The results of the study also justify the implementation of strategies that, during the infant's hospitalization, promote mother-child contact and permit mothers to feel that their offspring belong to them, that they learn to interpret the child's behaviors and experience day-to-day care of the infant. Strategies like body-to-body contact or kangaroo mother care offer the ideal conditions for the children to get stronger and the mothers to participate and be empowered in caring for their offspring, contributing to the healing and growth process of both and appropriation of the maternal role.19-21 Another measure that should be implemented to maintain mother-child contact is that of opening the NICU doors to the mothers without limitations in schedules. Besides, these measures are fundamental to accomplish the human care proposed by Jean Watson.22 Several pediatric societies in Europe and Latin America have begun this path with the care of preterm children.23-25 The initiative by the Hospital Amigo del Niño,25 brought about since the 1980s by the World Health Organization and the United Nations Children's Education Fund (UNICEF) has caused a highly positive impact on the mother-offspring dyads attended in the puerperium and pediatric services in terms of breastfeeding, attachment, lower abandonment and child abuse; but this initiative has yet to become extensive to most NICUs, where what usually occurs is the abrupt mother-child separation and the subsequent limitation in processes of attachment and development of the maternal role24. Permitting the presence and participation of the family in caring for the preterm child hospitalized in the NICU is nothing more than recognition and respect for the rights of hospitalized children and recognition of their parents who should not be passive spectators, but active participants in caring for their offspring. In the 1991 Colombian Political Constitution in title I, article 44, the State was also in favor of the rights of Colombian children and recognized among them that of having a family and not being separated from it.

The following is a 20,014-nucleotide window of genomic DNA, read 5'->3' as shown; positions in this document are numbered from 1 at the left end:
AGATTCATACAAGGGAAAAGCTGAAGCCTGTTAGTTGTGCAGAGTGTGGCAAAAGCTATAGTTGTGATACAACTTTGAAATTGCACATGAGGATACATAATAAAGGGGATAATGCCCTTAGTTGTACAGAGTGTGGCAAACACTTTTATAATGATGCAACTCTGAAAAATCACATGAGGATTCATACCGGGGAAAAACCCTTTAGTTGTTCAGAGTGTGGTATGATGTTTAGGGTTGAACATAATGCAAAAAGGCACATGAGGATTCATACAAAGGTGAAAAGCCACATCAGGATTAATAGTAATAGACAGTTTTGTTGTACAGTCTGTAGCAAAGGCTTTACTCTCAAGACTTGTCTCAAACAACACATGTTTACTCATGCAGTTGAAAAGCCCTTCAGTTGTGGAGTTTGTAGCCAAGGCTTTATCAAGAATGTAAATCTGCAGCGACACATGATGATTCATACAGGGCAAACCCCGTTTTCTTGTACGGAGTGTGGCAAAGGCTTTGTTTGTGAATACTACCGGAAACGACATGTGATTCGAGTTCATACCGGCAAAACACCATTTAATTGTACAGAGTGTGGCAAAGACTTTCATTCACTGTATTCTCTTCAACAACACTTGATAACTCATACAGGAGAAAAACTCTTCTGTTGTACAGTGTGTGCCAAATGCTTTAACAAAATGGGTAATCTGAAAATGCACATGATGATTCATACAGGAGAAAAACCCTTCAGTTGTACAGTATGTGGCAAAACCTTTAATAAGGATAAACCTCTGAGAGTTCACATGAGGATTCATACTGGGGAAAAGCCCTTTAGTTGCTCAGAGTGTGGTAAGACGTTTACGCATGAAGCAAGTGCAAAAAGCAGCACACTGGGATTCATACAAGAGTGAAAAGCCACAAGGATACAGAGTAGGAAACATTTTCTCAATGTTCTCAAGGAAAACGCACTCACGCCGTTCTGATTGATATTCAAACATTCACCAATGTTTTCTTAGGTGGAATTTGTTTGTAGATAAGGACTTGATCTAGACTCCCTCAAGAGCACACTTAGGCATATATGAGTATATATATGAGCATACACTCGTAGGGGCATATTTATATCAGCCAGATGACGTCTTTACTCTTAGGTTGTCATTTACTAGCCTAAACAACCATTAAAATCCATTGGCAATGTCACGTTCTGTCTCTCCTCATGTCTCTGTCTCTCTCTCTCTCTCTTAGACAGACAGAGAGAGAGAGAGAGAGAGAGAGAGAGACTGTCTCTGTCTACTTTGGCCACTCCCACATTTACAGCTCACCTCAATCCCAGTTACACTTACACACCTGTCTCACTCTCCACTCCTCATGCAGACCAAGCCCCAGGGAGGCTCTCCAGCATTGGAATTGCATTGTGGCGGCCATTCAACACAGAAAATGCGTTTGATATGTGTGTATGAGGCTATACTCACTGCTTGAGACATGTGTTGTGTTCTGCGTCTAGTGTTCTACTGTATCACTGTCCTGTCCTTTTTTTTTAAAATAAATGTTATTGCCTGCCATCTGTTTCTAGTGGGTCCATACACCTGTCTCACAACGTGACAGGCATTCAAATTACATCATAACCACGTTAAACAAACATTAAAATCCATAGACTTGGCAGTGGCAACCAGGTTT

Additionally, and to facilitate the transition of the mother to care for her offspring at home and minimize the mothers'uncertainty when facing the care of the child during the first night at home, it is ideal to establish for the mother and offspring to remain together the night before the child's discharge from NICU. Thus, the mother will have the opportunity to provide care for the child with the possibility of receiving support from the nursing personnel, if required, and will be better prepared to assume her responsibility at home. Also, telephone communication can be implemented between the family and the nursing personnel as a support and accompaniment strategy for the mothers during the start of home care. It is essential to investigate the effects these support strategies can have on caring in the infant's home and on the women's process to become the mothers of their premature offspring.

This study concludes that lack of contact and interaction of the mother with her offspring during the infant's hospitalization in NICU affection appropriation and the exercise of the maternal role during the infant's stay in the hospital and, consequently, makes caring for the infant at home more difficult for the mother, at least during the first night at home. Nurses can play a key role for the women to successfully enjoy the process of becoming mothers of children hospitalized in the NICU by implementing strategies that maintain the mother-child contact and interaction.